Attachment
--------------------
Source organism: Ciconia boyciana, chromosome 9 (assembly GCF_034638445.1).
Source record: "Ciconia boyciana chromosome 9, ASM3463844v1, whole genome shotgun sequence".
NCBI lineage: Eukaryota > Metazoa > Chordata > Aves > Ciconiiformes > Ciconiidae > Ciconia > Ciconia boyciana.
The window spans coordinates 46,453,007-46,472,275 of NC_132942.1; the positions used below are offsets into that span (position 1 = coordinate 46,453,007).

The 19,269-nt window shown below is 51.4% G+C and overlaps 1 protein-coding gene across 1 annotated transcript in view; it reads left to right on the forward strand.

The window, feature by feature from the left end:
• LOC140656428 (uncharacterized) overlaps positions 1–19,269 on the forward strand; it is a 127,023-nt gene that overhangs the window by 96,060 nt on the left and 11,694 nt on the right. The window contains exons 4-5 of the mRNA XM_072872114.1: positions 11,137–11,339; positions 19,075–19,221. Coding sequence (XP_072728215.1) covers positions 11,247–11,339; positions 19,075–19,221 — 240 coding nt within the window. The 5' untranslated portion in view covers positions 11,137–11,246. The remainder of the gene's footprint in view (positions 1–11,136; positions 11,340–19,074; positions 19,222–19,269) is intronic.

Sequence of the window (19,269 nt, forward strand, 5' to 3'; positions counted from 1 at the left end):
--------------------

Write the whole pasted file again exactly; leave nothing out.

Source organism: Ciconia boyciana, chromosome 9 (assembly GCF_034638445.1).
Source record: "Ciconia boyciana chromosome 9, ASM3463844v1, whole genome shotgun sequence".
NCBI lineage: Eukaryota > Metazoa > Chordata > Aves > Ciconiiformes > Ciconiidae > Ciconia > Ciconia boyciana.
The window spans coordinates 46,453,007-46,472,275 of NC_132942.1; the positions used below are offsets into that span (position 1 = coordinate 46,453,007).

The 19,269-nt window shown below is 51.4% G+C and overlaps 1 protein-coding gene across 1 annotated transcript in view; it reads left to right on the forward strand.

The window, feature by feature from the left end:
• LOC140656428 (uncharacterized) overlaps positions 1–19,269 on the forward strand; it is a 127,023-nt gene that overhangs the window by 96,060 nt on the left and 11,694 nt on the right. The window contains exons 4-5 of the mRNA XM_072872114.1: positions 11,137–11,339; positions 19,075–19,221. Coding sequence (XP_072728215.1) covers positions 11,247–11,339; positions 19,075–19,221 — 240 coding nt within the window. The 5' untranslated portion in view covers positions 11,137–11,246. The remainder of the gene's footprint in view (positions 1–11,136; positions 11,340–19,074; positions 19,222–19,269) is intronic.

Sequence of the window (19,269 nt, forward strand, 5' to 3'; positions counted from 1 at the left end):